Ethereum is Killing Mining For Good With “The Merge”

The long-awaited Ethereum (ETH) Merge is set to take place this week as the network transitions from a proof-of-work (PoW) blockchain to a more energy-efficient proof-of-stake (PoS) system, effectively ending ETH mining and diverting a large portion of investors toward Bitcoin.

The Merge is expected to reduce Ethereum’s energy consumption by 99.95 percent, which is good for the network’s long-term viability and security. The switchover is scheduled for later today or early Thursday, international media reported late on Tuesday night.

Our channel checks have confirmed that the switchover is already being carried out by systems integrated with the Ethereum network. Anyone searching for the Merge on Google will see a countdown tool that predicts completion in the early hours of Thursday GMT.

While the Merge has been part of Ethereum’s plan since its inception in 2014, according to co-founder Vitalik Buterin, it had to be postponed numerous times due to its technical ‘richness’. But what exactly is it aimed to do?

About The Merge

Up till now, the Ethereum blockchain has always been updated, verified, and maintained by worldwide webwork of volunteers equipped with powerful computers who support the system through a process known as crypto-mining. This system is known as Proof of Work, and it is used by many of the most popular blockchains including Bitcoin and Dogecoin.

The Ethereum Proof of Work blockchain will merge with a carbon copy called the Beacon Chain, which has been running on a new system called Proof of Stake since 2020.

Proof of Stake drastically reduces the number of computers required to maintain the blockchain, and crypto miners are replaced by “validators” who stake their own stash of ETH coins against their work. If they make a mistake, they will simply lose it all. This process essentially reduces the number of coins given out as a reward, as well as the overall number of coins in existence, in addition to reducing Ethereum’s energy burden.

Going Green

The merge will not only reduce the number of computers required but also minimize the computing power needed.

Ordinary laptops and desktop computers will now be used in place of expensive mining rigs with powerful GPUs (graphics processing units) which were traditionally used to mine ETH.

Because mining is decentralized, it is difficult to get an accurate picture of how much energy is being used globally, but according to Digiconomist, Ethereum’s decentralized network consumes as much electrical energy as Chile in a single year and has a carbon footprint comparable to the entire city of Hong Kong. In this context, research suggests switching to Proof of Stake will reduce energy consumption from around 112 Terawatt hours per year to 0.01 Terawatt hours per year.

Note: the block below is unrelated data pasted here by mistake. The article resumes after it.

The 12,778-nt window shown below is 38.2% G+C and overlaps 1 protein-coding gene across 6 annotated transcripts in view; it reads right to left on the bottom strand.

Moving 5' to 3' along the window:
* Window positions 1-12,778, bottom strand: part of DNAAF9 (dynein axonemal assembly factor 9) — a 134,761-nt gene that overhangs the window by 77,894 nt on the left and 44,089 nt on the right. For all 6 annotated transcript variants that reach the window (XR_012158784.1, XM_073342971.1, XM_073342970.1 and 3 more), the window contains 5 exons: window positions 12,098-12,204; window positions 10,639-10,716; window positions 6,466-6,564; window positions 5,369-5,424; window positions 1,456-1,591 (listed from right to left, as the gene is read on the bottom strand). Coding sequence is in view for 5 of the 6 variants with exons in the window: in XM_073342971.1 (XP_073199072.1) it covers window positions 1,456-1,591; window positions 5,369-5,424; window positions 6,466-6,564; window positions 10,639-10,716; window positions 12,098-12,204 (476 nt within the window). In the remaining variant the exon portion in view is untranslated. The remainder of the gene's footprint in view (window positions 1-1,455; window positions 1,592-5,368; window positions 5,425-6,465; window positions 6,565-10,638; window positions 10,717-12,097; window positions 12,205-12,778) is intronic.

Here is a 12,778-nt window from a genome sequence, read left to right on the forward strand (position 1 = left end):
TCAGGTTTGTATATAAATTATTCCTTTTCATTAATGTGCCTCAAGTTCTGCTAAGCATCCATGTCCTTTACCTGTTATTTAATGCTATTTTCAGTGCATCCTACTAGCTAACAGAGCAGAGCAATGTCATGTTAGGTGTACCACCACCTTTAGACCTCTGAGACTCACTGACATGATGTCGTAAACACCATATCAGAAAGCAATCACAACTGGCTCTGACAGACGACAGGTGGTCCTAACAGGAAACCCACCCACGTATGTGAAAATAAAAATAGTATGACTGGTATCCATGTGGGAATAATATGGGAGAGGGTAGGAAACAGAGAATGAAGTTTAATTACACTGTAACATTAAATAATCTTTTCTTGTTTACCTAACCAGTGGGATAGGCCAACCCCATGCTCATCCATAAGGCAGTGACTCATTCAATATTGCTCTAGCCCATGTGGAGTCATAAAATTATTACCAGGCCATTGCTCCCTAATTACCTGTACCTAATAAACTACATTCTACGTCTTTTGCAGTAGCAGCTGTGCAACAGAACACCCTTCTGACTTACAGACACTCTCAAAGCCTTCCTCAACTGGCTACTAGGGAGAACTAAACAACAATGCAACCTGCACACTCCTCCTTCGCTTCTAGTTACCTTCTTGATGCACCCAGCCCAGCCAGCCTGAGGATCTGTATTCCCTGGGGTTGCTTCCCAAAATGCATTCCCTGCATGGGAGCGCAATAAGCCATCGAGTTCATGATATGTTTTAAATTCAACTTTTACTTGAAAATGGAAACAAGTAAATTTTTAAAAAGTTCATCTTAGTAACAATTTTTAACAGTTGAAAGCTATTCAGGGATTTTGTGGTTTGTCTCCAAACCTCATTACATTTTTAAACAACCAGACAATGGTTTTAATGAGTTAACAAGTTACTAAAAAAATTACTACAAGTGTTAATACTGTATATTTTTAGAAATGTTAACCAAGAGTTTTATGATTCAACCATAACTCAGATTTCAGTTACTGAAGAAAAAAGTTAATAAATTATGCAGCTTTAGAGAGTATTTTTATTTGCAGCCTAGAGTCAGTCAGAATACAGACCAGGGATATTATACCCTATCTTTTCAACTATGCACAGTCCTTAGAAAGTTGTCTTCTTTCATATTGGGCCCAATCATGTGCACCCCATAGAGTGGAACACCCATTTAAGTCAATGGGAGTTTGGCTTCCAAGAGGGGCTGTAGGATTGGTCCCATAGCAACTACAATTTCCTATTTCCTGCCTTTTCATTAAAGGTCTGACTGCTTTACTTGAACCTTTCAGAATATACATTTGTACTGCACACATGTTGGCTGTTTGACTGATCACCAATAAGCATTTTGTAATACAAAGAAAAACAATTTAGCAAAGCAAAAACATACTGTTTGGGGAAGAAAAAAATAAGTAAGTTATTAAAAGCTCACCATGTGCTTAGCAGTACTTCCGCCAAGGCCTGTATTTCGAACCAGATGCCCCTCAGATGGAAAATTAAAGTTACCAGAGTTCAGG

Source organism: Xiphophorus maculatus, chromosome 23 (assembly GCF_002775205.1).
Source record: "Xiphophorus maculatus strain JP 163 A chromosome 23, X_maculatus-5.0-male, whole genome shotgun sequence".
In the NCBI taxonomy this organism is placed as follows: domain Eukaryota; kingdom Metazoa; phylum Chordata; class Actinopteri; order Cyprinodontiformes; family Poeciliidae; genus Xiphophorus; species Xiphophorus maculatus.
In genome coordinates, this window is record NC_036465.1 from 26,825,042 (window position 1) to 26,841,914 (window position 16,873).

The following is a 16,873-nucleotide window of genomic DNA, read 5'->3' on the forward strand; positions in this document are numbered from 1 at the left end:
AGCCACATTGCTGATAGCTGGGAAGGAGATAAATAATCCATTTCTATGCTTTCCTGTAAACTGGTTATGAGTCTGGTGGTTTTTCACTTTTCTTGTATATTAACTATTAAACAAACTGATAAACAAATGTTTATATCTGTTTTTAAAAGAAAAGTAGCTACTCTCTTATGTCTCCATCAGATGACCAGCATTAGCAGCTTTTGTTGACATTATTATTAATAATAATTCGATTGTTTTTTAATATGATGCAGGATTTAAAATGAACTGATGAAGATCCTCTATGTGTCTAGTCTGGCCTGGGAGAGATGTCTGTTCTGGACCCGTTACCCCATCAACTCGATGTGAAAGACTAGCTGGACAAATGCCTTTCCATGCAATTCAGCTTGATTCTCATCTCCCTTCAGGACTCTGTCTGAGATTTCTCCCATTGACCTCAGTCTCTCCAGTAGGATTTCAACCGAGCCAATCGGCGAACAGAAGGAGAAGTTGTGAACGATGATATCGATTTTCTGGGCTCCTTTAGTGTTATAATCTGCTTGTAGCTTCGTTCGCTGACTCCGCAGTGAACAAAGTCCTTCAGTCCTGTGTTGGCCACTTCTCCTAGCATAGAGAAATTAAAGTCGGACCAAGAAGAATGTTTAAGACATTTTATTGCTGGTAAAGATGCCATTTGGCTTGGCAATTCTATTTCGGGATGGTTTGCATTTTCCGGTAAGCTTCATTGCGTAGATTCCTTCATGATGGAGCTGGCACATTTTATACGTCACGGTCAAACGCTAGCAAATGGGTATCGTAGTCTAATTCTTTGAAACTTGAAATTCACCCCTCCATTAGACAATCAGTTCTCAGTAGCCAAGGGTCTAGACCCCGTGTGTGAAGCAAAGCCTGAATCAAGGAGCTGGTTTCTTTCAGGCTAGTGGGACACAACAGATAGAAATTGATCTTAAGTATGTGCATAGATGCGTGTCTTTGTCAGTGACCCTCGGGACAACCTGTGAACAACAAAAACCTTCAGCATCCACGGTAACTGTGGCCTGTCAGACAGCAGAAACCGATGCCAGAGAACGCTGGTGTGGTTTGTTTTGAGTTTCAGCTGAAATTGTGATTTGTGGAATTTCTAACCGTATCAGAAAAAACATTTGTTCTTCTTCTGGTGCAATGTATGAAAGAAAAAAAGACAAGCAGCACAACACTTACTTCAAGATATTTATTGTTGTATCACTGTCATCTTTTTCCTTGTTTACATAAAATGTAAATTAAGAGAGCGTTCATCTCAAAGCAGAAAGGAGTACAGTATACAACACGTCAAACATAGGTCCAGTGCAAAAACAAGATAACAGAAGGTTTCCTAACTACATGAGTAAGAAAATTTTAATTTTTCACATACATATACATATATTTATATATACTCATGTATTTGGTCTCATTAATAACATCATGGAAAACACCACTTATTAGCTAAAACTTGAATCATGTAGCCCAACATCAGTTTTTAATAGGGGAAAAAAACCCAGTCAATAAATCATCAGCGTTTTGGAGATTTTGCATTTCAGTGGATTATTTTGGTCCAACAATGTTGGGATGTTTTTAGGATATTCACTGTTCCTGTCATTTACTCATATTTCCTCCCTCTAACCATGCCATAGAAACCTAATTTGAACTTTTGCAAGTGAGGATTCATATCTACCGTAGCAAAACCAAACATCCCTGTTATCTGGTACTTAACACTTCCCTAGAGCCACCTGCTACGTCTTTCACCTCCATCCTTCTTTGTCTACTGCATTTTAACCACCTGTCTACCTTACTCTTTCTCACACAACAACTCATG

What The Merge Means for Crypto Miners

Although Ethereum dominates overall NFT trading volume and is home to the majority of the highest-value projects, rival platforms such as Solana and Flow consume significantly less energy.

Keeping in view the economic and energy trends impacting the world today, crypto miners are threatened by a reduction in potential profits from mining their favorite coins.

After the Merge, market sentiments suggest a big chunk of miners will spend thousands (read: millions) to replace their Ethereum GPU mining computers with state-of-the-art and energy-intensive machines capable of mining Bitcoin.

Effect on GPU Shortage

Last year, finding a graphics card in stock was nearly impossible due to the semiconductor chip shortage and the crypto craze. This meant that graphics cards were in very low supply (compared to demand) making them extremely expensive and difficult to find at their original prices.

A year later, after a blood-curdling market crash that wiped out billions in virtual currency investments, the GPU shortage is over, and the problem of ‘excess inventory’ may soon come knocking on our doors.

Whether you’re ready or not, Ethereum’s long-awaited Merger has arrived. But, is there any chance of something going horribly wrong? Let us know in the comment section below.

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